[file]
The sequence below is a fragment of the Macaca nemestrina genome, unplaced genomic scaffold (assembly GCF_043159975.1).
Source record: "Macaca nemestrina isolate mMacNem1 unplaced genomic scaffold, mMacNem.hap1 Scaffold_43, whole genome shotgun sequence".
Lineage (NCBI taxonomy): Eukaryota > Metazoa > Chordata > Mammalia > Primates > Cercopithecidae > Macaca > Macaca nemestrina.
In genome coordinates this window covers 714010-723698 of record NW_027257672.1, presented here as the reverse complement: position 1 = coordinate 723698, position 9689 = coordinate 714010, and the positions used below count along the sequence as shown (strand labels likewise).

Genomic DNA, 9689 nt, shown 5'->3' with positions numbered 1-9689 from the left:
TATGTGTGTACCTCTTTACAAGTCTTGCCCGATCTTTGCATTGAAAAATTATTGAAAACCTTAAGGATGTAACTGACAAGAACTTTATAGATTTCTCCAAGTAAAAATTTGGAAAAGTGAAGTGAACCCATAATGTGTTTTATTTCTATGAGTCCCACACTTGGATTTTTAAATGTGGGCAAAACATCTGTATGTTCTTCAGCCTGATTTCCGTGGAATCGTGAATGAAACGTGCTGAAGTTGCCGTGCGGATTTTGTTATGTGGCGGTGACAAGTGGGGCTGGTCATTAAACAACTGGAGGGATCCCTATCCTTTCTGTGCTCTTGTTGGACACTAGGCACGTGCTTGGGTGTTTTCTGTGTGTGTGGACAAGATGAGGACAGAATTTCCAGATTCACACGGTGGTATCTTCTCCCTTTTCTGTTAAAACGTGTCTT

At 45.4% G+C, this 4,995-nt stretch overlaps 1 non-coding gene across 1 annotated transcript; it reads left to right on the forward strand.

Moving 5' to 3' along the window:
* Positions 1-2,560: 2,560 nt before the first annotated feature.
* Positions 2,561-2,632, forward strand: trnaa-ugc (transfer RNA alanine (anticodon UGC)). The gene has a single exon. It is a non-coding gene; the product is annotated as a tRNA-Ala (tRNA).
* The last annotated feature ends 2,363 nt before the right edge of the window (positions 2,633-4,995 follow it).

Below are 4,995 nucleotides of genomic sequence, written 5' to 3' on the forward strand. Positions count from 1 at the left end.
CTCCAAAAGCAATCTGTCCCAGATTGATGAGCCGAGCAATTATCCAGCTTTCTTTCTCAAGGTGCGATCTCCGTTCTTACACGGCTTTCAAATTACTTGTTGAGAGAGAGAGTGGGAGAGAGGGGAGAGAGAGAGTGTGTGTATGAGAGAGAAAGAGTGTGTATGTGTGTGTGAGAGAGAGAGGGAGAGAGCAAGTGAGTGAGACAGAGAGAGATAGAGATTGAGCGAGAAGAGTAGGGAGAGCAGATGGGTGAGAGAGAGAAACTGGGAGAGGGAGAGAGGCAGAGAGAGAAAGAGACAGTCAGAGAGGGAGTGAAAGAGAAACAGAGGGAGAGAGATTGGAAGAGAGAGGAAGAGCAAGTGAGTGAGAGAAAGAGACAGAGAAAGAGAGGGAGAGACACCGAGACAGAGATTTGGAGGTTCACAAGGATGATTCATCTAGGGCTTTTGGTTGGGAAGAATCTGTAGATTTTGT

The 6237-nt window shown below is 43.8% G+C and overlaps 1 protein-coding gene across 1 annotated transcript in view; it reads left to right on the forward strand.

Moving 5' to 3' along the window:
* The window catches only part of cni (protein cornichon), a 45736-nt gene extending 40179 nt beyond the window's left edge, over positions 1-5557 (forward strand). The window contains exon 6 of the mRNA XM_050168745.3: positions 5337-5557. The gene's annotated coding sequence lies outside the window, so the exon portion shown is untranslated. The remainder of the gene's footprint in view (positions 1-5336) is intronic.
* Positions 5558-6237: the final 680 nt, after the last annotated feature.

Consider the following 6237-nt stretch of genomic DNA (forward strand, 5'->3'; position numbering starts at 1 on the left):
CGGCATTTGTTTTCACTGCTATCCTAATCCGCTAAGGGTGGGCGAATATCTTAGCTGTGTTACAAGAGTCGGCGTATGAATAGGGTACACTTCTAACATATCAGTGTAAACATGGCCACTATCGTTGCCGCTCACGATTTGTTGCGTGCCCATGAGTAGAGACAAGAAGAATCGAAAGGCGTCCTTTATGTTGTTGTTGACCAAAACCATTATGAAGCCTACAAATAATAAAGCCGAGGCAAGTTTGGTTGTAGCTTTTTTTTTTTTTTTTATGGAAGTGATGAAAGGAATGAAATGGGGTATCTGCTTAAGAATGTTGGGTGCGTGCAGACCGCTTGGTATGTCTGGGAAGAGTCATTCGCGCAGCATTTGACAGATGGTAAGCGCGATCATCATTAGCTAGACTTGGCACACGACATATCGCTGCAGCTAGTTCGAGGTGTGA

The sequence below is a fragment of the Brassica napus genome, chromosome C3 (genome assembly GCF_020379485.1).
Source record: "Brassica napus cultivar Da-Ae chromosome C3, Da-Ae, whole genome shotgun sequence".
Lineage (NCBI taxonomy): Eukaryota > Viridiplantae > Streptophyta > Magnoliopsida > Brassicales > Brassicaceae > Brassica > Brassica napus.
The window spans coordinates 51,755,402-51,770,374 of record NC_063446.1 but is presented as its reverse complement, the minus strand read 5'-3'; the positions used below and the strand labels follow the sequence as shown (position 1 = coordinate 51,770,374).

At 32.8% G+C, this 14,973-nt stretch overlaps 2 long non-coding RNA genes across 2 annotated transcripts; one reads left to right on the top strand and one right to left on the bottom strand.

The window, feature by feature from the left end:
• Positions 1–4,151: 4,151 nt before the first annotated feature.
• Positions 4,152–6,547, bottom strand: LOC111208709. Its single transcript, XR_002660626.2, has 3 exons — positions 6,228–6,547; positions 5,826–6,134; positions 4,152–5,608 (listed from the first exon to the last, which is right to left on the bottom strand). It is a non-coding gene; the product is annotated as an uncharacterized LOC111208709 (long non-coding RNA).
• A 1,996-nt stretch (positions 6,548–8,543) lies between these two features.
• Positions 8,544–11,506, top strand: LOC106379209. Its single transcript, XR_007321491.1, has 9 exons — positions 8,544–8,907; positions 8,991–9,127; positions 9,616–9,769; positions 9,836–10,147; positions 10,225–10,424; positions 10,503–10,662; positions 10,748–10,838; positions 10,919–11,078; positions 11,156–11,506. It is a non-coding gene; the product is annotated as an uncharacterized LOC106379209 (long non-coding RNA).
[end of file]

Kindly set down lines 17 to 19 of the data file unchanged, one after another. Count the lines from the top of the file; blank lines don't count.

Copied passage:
* Positions 5558-6237: the final 680 nt, after the last annotated feature.

Consider the following 6237-nt stretch of genomic DNA (forward strand, 5'->3'; position numbering starts at 1 on the left):
CGGCATTTGTTTTCACTGCTATCCTAATCCGCTAAGGGTGGGCGAATATCTTAGCTGTGTTACAAGAGTCGGCGTATGAATAGGGTACACTTCTAACATATCAGTGTAAACATGGCCACTATCGTTGCCGCTCACGATTTGTTGCGTGCCCATGAGTAGAGACAAGAAGAATCGAAAGGCGTCCTTTATGTTGTTGTTGACCAAAACCATTATGAAGCCTACAAATAATAAAGCCGAGGCAAGTTTGGTTGTAGCTTTTTTTTTTTTTTTTATGGAAGTGATGAAAGGAATGAAATGGGGTATCTGCTTAAGAATGTTGGGTGCGTGCAGACCGCTTGGTATGTCTGGGAAGAGTCATTCGCGCAGCATTTGACAGATGGTAAGCGCGATCATCATTAGCTAGACTTGGCACACGACATATCGCTGCAGCTAGTTCGAGGTGTGA